The creature comforts of the Populous designs are hard to dismiss, even for the most inveterate of fans. Seats are spaced judiciously, and sight lines are uniformly excellent. Generously proportioned circulation areas offer even those with the cheapest of tickets the chance to take in a game from privileged positions behind home plate, at the field level. Citi Field is a vast improvement over Shea and as cheerful and intimate a place as can be expected for a building that seats 42,000. “It kind of seems to go along with who the Mets are,” says Ben Barnert, the senior principal on the project for Populous. “You just feel comfortable in the ballpark.” For congenitally insecure Mets fans, naming the stadium for a teetering bank and paying such obvious tribute to another club somehow only make it more Mets-like.
The fan reaction to the new Yankee Stadium has been more strident, with criticism magnified by the ticket-price uproar. In the first weeks of the season, the place had a sullen, lethargic air about it, despite the visual and aural barrage of its signage, in particular the titanic and mesmerizingly sharp outfield video display. The electronic wizardry has the unfortunate effect of overwhelming the more traditional features of the park, such as its manually operated scoreboard and the players themselves. Monument Park, a repository of the team’s bronzed legends of yore, is uncomfortably wedged beneath the overhang of an outfield sports bar. Alex Belth, in a review for Sports Illustrated, compared sitting in the stadium to “being inside a gigantic pinball machine.”
For a certain kind of baseball enthusiast, the ultimate measure of these two parks rests on how they actually play. The new Yankee Stadium is a simulacra of the old, with dimensions that are roughly the same but different enough that it performs quite differently. (For the spectator, this lends it either an eerie cast or a pleasant familiarity.) In practice, shorter and closer outfield fences, a reduction of foul territory, and concourses open to the wind make Yankee Stadium one of the most hitter-friendly parks in baseball. Though the old yard always favored powerful lefties like Ruth, it now seems to favor anyone who shows up with a bat: its home-run rate is by far the highest in baseball. This has made it something of a laughingstock among seamheads, but what real detriment the hitter-friendly contours might pose, beyond making games longer, is a matter for debate. Some experts believe that hitters’ parks place undue stress on team pitching staffs, thereby reducing their chances at postseason success. Attendance, however, traditionally supports the validity of the league’s nineties-era marketing slogan: “Chicks dig the long ball.”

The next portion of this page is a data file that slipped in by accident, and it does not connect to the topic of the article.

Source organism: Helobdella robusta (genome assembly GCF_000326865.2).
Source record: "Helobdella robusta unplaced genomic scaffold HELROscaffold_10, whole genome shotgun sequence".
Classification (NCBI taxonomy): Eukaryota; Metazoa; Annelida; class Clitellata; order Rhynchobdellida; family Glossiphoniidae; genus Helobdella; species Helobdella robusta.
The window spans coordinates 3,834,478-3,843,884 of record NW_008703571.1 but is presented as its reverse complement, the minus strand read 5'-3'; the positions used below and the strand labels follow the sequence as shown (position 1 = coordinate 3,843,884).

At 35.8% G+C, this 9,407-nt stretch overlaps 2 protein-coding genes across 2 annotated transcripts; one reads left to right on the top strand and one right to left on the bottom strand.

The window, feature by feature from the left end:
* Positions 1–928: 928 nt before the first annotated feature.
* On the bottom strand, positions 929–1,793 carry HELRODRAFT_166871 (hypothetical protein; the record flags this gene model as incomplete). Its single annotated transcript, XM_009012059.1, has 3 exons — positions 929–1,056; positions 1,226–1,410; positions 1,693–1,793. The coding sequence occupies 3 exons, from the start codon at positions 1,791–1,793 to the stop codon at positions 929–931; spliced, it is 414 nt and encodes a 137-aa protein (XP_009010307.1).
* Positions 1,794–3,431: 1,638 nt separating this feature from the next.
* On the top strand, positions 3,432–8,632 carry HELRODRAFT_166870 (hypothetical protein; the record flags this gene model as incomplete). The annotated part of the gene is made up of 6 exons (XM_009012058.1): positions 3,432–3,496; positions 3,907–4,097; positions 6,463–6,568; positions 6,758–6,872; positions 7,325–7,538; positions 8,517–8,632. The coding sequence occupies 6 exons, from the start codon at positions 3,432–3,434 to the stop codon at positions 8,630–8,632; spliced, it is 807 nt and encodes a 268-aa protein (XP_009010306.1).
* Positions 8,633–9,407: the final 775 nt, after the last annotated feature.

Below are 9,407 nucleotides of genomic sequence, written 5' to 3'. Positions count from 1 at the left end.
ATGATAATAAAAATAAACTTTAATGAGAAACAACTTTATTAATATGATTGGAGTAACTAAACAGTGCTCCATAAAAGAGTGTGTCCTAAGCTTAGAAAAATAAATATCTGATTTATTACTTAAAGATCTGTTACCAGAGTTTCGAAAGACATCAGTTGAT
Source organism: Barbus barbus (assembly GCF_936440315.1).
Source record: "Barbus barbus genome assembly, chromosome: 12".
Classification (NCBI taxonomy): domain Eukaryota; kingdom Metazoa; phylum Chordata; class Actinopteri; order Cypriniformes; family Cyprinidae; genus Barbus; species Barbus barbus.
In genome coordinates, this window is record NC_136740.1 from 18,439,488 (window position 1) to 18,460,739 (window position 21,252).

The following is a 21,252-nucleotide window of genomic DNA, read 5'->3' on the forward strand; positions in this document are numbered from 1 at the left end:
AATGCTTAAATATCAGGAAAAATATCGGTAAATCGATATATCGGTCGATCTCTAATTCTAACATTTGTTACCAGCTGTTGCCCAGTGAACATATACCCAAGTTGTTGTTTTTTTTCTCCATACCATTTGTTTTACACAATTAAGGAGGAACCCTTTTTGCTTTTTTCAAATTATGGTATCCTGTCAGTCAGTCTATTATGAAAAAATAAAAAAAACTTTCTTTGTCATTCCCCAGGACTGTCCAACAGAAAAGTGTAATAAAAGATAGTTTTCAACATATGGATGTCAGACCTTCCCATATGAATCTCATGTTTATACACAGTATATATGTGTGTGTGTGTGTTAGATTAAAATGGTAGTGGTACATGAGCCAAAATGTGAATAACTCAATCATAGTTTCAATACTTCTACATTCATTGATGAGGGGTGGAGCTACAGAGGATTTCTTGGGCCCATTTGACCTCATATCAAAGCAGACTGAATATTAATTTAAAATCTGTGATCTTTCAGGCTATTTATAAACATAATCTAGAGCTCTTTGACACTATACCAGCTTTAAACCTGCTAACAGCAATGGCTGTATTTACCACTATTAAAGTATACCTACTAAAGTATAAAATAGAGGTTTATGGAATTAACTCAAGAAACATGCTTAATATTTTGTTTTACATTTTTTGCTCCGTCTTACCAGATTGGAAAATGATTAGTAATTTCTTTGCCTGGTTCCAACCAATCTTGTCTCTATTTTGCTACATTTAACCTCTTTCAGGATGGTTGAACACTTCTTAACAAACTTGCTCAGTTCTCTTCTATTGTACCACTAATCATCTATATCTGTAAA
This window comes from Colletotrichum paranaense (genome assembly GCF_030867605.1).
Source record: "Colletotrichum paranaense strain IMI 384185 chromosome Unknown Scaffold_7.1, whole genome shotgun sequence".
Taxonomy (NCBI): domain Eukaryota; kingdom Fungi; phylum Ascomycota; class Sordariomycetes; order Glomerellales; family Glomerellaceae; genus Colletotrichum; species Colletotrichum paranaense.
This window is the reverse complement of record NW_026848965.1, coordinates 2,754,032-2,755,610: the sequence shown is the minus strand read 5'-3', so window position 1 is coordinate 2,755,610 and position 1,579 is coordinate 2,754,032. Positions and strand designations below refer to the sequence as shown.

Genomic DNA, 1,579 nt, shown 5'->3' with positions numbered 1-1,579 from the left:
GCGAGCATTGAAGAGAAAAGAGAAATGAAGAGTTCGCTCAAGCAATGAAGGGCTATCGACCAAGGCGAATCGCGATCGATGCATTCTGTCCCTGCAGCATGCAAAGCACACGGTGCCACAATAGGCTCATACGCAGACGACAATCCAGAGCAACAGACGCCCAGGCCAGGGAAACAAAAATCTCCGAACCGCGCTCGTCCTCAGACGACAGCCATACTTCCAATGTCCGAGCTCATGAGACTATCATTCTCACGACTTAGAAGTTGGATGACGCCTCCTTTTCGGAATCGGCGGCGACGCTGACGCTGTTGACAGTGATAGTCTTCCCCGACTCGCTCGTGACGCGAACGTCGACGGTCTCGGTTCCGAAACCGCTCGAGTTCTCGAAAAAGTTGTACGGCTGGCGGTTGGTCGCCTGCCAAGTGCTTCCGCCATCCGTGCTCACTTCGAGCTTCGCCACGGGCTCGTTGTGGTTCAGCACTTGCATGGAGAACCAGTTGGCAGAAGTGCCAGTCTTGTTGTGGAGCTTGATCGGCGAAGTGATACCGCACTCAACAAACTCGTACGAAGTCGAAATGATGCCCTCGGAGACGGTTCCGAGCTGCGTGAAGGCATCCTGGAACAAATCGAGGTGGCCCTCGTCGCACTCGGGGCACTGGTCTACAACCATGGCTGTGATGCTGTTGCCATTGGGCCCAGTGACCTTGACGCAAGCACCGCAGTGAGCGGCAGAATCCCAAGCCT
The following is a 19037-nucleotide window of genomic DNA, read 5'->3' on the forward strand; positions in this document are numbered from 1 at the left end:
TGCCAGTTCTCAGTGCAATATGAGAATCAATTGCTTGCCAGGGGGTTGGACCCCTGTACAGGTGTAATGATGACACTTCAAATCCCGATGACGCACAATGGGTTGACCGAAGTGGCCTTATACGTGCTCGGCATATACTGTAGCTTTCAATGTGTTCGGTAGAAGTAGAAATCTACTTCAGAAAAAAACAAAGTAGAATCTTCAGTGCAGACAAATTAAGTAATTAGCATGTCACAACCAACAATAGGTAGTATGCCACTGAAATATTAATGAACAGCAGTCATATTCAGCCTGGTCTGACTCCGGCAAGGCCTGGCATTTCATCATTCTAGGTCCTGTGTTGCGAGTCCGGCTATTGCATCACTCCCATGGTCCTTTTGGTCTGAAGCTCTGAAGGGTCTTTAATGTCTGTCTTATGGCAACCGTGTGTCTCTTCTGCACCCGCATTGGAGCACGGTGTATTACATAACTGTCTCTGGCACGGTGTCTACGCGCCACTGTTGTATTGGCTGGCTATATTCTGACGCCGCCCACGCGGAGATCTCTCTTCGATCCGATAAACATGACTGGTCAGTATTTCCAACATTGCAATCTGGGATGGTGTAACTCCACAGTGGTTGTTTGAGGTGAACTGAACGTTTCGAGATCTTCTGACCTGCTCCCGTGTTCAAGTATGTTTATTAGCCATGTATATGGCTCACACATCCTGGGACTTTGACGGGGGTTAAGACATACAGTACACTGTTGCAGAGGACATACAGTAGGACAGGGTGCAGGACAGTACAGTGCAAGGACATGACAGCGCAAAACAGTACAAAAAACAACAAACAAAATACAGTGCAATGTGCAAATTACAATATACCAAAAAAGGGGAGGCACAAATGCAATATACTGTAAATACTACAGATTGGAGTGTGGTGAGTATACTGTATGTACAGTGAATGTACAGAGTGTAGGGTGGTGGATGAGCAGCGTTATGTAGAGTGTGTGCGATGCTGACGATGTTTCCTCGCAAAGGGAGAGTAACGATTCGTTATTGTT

Regardless of gender, fans who want to see home runs would do well to avoid Citi Field, which seems as hostile to dingers as Yankee Stadium is friendly to them. Despite the Mets’ potent bats, their new home, with its prairie-scaled expanses, suppresses offense like no other in baseball. “The distances in the outfield and the power alleys, that’s where you can have some fun in establishing dimensions,” Barnert says. “You can create some unique areas where the ball can rattle around a bit.” It is that creativity, however, that many purists find aggravating. “It’s just so contrived,” says Jay Jaffe, a writer for Baseball Prospectus. “It drives me crazy.” The dimensions of the classic ballparks on which the Populous stadiums are modeled (such as Ebbets Field) were the product of their constrained urban lots. But Citi Field was built in the middle of a parking lot. And therein lies the strange paradox of the Populous stadiums: though they are painstakingly manufactured to appear idiosyncratic, the willfulness of their design is inescapable; and now that there are nearly 20 of them around the league, their heterogeneity has come to seem altogether homogenous.
When I first started attending games on my own, some 20 years ago, a ticket to the Yankee bleachers cost $1.50, pocket change even for a kid on a tight allowance. That same ticket now costs $14: not an unreasonable sum, but more than a movie and enough to keep a student on a limited budget from making it too much of a habit. The new stadium, for that matter, doesn’t beg that kind of relationship. It’s a special-occasion place, somewhere to visit a couple of times a season. Why empty your wallet for an entertainment event that might not be entertaining? (Even the best teams lose roughly 40 percent of their games.) When you’re stuck in the nosebleed seats, and a beer, a dog, and a bag of peanuts cost upward of 20 bucks, thoughts of exploitation inevitably percolate through the mind. It is in those moments that the fan-team compact seems hopelessly broken, and one begins to wonder about the difference between being a fan and being a chump. Sometimes it seems like there’s no difference at all.